Marijuana As Opioid Alternative Program Begins Accepting Patients In Illinois

Jan 31, 2019

Credit HCI Alternatives

Illinois launched its opioid alternative program on Thursday. The program allows patients immediate access to medical cannabis if they have a current prescription for opioids or would have been prescribed one. 

When Illinois initially rolled out the medical cannabis pilot program in 2014, many patients described a bureaucratic application system and long wait times. The state's program remains one of the most restrictive and tightly regulated in the country. 

 

 

The Opioid Alternative Pilot Program, which is the first of its kind in the U.S., is described as a much simpler process. Patients apply online and it can be done at a local health department or dispensary. Patients will need to receive a physician's certification form from their doctor indicating their opioid prescription and must be at least 21 years old. 

Conny Moody, the director of the program at the Illinois Department of Public Health, said other than those requirements, registering is "pretty easy." 

 

"They must pay a $10 registration fee," she said. "The must also have a government issues state ID. They must provide the department of public health proof of their address. They must submit a 2x2 color passport-type photo." 

 

Once approved to the program, patients are able to purchase up to 2.5 ounces of medical cannabis every two weeks. This is valid for 90 days. Physician certifications can be renewed after those 90 days if needed, but patients will need to pay the $10 registration fee again.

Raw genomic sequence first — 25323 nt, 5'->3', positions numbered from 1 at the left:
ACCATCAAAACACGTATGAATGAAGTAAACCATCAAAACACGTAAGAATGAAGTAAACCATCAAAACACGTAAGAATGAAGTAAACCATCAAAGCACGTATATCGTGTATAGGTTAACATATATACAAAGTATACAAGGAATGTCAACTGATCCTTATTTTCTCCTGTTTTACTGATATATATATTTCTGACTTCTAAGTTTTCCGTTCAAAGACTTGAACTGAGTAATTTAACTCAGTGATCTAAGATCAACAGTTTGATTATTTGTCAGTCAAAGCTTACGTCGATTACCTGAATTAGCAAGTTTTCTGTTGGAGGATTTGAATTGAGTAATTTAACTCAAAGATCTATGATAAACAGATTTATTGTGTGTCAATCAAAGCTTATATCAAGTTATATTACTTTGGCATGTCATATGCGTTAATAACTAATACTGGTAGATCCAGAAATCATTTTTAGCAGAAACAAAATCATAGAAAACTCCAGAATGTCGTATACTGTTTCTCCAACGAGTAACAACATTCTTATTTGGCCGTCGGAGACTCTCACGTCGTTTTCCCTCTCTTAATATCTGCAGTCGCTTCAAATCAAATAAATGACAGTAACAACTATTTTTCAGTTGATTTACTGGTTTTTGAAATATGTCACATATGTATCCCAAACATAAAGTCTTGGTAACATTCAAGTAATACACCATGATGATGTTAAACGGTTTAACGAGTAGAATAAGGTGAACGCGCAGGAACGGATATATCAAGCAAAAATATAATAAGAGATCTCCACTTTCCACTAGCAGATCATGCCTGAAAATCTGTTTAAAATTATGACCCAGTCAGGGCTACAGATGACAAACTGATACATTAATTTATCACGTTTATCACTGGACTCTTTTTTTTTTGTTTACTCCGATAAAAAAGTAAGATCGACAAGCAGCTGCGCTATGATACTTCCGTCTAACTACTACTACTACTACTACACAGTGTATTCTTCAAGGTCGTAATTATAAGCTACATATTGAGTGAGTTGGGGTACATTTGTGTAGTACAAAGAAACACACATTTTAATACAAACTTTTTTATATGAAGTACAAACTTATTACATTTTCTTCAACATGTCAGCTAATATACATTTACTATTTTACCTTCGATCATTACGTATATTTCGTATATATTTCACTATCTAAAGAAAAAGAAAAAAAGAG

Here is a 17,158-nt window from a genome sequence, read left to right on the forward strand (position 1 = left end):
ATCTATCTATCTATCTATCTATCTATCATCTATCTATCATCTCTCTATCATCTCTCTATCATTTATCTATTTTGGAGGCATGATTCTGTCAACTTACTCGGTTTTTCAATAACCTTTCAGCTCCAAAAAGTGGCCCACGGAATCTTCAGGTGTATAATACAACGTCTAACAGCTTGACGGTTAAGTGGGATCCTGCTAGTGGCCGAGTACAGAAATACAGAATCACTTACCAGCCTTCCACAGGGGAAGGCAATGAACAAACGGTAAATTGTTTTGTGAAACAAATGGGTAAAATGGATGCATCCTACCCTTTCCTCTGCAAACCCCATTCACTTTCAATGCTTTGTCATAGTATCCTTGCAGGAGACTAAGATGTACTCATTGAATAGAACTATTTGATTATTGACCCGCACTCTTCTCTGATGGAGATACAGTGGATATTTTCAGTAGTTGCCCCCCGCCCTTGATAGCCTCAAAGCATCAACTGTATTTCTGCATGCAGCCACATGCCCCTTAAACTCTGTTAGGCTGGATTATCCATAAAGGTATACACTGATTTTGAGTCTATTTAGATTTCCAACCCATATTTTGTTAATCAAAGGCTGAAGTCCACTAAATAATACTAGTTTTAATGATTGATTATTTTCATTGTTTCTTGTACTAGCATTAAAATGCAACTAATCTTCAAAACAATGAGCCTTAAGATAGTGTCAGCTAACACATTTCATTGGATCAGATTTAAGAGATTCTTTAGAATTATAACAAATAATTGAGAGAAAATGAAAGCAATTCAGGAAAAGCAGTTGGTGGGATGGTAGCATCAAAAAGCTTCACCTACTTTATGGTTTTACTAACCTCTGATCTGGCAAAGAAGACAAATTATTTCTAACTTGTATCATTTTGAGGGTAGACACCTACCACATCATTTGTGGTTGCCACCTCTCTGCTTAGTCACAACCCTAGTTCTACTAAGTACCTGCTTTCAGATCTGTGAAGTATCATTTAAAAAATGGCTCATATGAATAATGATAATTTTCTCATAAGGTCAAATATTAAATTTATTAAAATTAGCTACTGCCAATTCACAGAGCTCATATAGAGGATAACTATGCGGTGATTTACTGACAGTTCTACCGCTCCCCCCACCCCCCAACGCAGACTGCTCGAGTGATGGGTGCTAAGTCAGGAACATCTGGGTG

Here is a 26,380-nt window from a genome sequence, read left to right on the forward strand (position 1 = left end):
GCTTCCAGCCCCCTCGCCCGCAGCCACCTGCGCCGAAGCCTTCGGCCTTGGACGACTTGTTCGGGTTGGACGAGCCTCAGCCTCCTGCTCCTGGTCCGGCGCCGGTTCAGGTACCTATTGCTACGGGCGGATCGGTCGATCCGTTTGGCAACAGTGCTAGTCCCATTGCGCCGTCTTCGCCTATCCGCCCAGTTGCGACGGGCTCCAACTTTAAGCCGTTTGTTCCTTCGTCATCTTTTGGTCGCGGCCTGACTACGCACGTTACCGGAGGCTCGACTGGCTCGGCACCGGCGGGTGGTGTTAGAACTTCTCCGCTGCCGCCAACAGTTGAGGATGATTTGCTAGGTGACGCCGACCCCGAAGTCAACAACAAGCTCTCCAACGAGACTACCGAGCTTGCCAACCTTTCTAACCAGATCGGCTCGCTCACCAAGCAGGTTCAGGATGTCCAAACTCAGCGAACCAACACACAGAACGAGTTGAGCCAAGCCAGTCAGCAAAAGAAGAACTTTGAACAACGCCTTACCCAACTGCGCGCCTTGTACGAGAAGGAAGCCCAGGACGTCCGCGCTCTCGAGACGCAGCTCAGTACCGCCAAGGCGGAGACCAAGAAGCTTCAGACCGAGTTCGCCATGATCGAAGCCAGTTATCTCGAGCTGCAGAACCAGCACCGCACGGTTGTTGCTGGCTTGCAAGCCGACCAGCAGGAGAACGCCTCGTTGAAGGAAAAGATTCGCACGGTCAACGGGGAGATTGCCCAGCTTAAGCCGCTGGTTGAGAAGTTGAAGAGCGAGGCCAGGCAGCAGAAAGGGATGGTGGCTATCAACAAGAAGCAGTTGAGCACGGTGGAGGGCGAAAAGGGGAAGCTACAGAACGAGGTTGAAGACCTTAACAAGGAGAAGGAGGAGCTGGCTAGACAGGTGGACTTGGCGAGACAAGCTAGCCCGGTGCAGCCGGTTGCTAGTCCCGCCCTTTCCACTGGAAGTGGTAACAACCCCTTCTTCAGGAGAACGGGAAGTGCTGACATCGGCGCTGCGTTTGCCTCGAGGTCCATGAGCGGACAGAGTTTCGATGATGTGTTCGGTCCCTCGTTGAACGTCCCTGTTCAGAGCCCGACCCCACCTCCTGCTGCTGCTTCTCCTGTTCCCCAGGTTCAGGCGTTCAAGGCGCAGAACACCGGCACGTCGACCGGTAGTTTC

Prior to the opioid alternative program, patients needed to be diagnosed with one of 40 qualifying conditions to receive cannabis. Advocates have encouraged the state to expand that list, citing a failure to include chronic pain. 

 

Opioids are often prescribed to help treat moderate or severe pain, but can be highly addictive. The IDPH's website shows opioid deaths have increased 13% from 2016 to 2017. The opioid alternative program is designed to reduce opioid deaths and address the ongoing epidemic throughout the state. 

 

HCI Alternatives is a medical cannabis dispensary located in Springfield and the Metro East. CEO Chris Stone said they are prepared to assist patients and for an increased demand in cannabis. 

 

"Our staff is ready to educate new patients about their options and walk them through the process," said Stone in a press release. " We have also worked with our cultivation partners to ensure we have enough product to handle the expected patient increase over the next several months. 

 

For more information, patients should speak with their doctor or check the IDPH website